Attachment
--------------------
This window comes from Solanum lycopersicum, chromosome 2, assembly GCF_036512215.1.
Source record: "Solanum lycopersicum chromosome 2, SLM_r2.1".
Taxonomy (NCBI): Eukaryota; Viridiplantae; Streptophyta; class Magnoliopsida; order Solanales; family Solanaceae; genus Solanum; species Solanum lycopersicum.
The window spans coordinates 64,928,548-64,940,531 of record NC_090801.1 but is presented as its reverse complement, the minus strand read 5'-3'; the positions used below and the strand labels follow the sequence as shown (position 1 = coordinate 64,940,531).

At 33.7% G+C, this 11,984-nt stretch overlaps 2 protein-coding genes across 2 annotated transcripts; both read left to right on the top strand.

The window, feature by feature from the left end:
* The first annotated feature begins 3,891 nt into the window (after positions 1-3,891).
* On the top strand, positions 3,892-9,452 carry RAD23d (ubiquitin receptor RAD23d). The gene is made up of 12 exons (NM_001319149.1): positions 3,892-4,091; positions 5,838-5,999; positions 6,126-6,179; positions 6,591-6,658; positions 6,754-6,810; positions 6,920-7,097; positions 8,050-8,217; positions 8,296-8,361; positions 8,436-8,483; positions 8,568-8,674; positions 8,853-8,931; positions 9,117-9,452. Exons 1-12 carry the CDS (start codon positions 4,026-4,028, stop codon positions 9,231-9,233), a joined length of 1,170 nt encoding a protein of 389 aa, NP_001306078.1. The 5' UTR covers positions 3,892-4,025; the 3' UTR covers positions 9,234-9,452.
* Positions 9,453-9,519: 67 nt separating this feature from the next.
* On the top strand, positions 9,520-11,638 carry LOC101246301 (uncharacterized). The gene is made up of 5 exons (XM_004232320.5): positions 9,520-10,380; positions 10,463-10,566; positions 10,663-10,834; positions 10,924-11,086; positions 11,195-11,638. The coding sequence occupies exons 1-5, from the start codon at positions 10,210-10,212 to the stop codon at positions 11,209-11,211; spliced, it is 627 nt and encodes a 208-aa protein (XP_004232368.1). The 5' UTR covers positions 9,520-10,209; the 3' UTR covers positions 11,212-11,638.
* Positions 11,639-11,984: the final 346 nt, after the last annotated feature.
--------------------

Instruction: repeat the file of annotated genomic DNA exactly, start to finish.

This window comes from Solanum lycopersicum, chromosome 2, assembly GCF_036512215.1.
Source record: "Solanum lycopersicum chromosome 2, SLM_r2.1".
Taxonomy (NCBI): Eukaryota; Viridiplantae; Streptophyta; class Magnoliopsida; order Solanales; family Solanaceae; genus Solanum; species Solanum lycopersicum.
The window spans coordinates 64,928,548-64,940,531 of record NC_090801.1 but is presented as its reverse complement, the minus strand read 5'-3'; the positions used below and the strand labels follow the sequence as shown (position 1 = coordinate 64,940,531).

At 33.7% G+C, this 11,984-nt stretch overlaps 2 protein-coding genes across 2 annotated transcripts; both read left to right on the top strand.

The window, feature by feature from the left end:
* The first annotated feature begins 3,891 nt into the window (after positions 1-3,891).
* On the top strand, positions 3,892-9,452 carry RAD23d (ubiquitin receptor RAD23d). The gene is made up of 12 exons (NM_001319149.1): positions 3,892-4,091; positions 5,838-5,999; positions 6,126-6,179; positions 6,591-6,658; positions 6,754-6,810; positions 6,920-7,097; positions 8,050-8,217; positions 8,296-8,361; positions 8,436-8,483; positions 8,568-8,674; positions 8,853-8,931; positions 9,117-9,452. Exons 1-12 carry the CDS (start codon positions 4,026-4,028, stop codon positions 9,231-9,233), a joined length of 1,170 nt encoding a protein of 389 aa, NP_001306078.1. The 5' UTR covers positions 3,892-4,025; the 3' UTR covers positions 9,234-9,452.
* Positions 9,453-9,519: 67 nt separating this feature from the next.
* On the top strand, positions 9,520-11,638 carry LOC101246301 (uncharacterized). The gene is made up of 5 exons (XM_004232320.5): positions 9,520-10,380; positions 10,463-10,566; positions 10,663-10,834; positions 10,924-11,086; positions 11,195-11,638. The coding sequence occupies exons 1-5, from the start codon at positions 10,210-10,212 to the stop codon at positions 11,209-11,211; spliced, it is 627 nt and encodes a 208-aa protein (XP_004232368.1). The 5' UTR covers positions 9,520-10,209; the 3' UTR covers positions 11,212-11,638.
* Positions 11,639-11,984: the final 346 nt, after the last annotated feature.